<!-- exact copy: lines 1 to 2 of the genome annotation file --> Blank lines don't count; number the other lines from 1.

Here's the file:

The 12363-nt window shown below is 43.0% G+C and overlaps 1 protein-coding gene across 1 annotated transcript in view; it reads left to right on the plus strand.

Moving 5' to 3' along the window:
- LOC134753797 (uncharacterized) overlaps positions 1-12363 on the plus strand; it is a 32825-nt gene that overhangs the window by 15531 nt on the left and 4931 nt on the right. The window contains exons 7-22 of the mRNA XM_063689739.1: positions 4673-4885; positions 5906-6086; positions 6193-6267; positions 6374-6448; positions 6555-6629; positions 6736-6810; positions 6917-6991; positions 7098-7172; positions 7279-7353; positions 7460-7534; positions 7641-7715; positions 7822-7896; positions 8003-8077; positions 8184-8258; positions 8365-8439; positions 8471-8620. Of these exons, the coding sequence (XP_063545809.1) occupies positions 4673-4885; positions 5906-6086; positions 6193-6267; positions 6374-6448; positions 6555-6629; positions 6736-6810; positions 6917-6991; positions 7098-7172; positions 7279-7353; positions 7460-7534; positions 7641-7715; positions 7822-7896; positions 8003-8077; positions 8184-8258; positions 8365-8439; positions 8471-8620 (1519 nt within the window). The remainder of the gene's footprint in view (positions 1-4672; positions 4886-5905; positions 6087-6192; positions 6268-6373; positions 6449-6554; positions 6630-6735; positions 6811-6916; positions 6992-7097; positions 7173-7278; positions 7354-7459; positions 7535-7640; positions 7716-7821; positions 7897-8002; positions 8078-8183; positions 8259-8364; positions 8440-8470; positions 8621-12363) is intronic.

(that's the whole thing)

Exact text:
The 12363-nt window shown below is 43.0% G+C and overlaps 1 protein-coding gene across 1 annotated transcript in view; it reads left to right on the plus strand.

Moving 5' to 3' along the window: